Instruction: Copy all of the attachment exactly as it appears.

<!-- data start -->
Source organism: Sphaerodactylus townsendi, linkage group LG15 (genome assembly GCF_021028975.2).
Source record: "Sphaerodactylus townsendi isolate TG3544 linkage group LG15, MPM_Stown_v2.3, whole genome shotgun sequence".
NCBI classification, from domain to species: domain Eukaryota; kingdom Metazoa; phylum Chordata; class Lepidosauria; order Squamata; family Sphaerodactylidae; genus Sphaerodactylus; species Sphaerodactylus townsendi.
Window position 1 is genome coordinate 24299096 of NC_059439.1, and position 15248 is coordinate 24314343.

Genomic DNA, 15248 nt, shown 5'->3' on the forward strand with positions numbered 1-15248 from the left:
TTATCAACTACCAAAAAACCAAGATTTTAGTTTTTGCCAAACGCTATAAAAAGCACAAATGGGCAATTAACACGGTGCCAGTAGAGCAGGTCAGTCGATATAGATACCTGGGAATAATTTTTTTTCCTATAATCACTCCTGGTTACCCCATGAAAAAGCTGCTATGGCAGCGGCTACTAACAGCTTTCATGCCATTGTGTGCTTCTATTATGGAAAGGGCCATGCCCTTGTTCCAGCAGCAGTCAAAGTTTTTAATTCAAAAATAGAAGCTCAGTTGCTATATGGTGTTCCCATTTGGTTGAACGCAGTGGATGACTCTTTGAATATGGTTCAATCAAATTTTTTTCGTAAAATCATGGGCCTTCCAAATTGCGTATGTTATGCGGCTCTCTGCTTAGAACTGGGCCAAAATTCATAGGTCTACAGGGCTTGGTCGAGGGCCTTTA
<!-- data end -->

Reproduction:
Source organism: Sphaerodactylus townsendi, linkage group LG15 (genome assembly GCF_021028975.2).
Source record: "Sphaerodactylus townsendi isolate TG3544 linkage group LG15, MPM_Stown_v2.3, whole genome shotgun sequence".
NCBI classification, from domain to species: domain Eukaryota; kingdom Metazoa; phylum Chordata; class Lepidosauria; order Squamata; family Sphaerodactylidae; genus Sphaerodactylus; species Sphaerodactylus townsendi.
Window position 1 is genome coordinate 24299096 of NC_059439.1, and position 15248 is coordinate 24314343.

Genomic DNA, 15248 nt, shown 5'->3' on the forward strand with positions numbered 1-15248 from the left:
TTATCAACTACCAAAAAACCAAGATTTTAGTTTTTGCCAAACGCTATAAAAAGCACAAATGGGCAATTAACACGGTGCCAGTAGAGCAGGTCAGTCGATATAGATACCTGGGAATAATTTTTTTTCCTATAATCACTCCTGGTTACCCCATGAAAAAGCTGCTATGGCAGCGGCTACTAACAGCTTTCATGCCATTGTGTGCTTCTATTATGGAAAGGGCCATGCCCTTGTTCCAGCAGCAGTCAAAGTTTTTAATTCAAAAATAGAAGCTCAGTTGCTATATGGTGTTCCCATTTGGTTGAACGCAGTGGATGACTCTTTGAATATGGTTCAATCAAATTTTTTTCGTAAAATCATGGGCCTTCCAAATTGCGTATGTTATGCGGCTCTCTGCTTAGAACTGGGCCAAAATTCATAGGTCTACAGGGCTTGGTCGAGGGCCTTTA